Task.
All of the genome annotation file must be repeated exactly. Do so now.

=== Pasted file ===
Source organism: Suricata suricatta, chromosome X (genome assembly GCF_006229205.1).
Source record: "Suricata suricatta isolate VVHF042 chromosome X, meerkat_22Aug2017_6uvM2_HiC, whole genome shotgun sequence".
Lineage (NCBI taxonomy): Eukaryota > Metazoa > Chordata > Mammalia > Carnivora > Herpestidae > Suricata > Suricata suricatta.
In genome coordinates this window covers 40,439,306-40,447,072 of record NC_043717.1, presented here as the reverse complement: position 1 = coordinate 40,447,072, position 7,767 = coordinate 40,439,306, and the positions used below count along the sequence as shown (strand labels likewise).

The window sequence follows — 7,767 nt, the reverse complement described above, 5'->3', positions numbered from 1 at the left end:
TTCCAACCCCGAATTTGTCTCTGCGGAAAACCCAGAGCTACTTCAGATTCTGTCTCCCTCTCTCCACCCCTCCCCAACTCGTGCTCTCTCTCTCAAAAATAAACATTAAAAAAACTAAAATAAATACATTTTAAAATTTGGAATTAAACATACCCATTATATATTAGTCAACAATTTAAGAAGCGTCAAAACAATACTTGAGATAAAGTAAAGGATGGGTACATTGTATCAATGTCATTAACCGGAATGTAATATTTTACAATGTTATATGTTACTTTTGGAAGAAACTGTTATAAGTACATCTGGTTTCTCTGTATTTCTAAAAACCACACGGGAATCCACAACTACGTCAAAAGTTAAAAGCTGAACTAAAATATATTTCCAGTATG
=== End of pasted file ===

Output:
Source organism: Suricata suricatta, chromosome X (genome assembly GCF_006229205.1).
Source record: "Suricata suricatta isolate VVHF042 chromosome X, meerkat_22Aug2017_6uvM2_HiC, whole genome shotgun sequence".
Lineage (NCBI taxonomy): Eukaryota > Metazoa > Chordata > Mammalia > Carnivora > Herpestidae > Suricata > Suricata suricatta.
In genome coordinates this window covers 40,439,306-40,447,072 of record NC_043717.1, presented here as the reverse complement: position 1 = coordinate 40,447,072, position 7,767 = coordinate 40,439,306, and the positions used below count along the sequence as shown (strand labels likewise).

The window sequence follows — 7,767 nt, the reverse complement described above, 5'->3', positions numbered from 1 at the left end:
TTCCAACCCCGAATTTGTCTCTGCGGAAAACCCAGAGCTACTTCAGATTCTGTCTCCCTCTCTCCACCCCTCCCCAACTCGTGCTCTCTCTCTCAAAAATAAACATTAAAAAAACTAAAATAAATACATTTTAAAATTTGGAATTAAACATACCCATTATATATTAGTCAACAATTTAAGAAGCGTCAAAACAATACTTGAGATAAAGTAAAGGATGGGTACATTGTATCAATGTCATTAACCGGAATGTAATATTTTACAATGTTATATGTTACTTTTGGAAGAAACTGTTATAAGTACATCTGGTTTCTCTGTATTTCTAAAAACCACACGGGAATCCACAACTACGTCAAAAGTTAAAAGCTGAACTAAAATATATTTCCAGTATG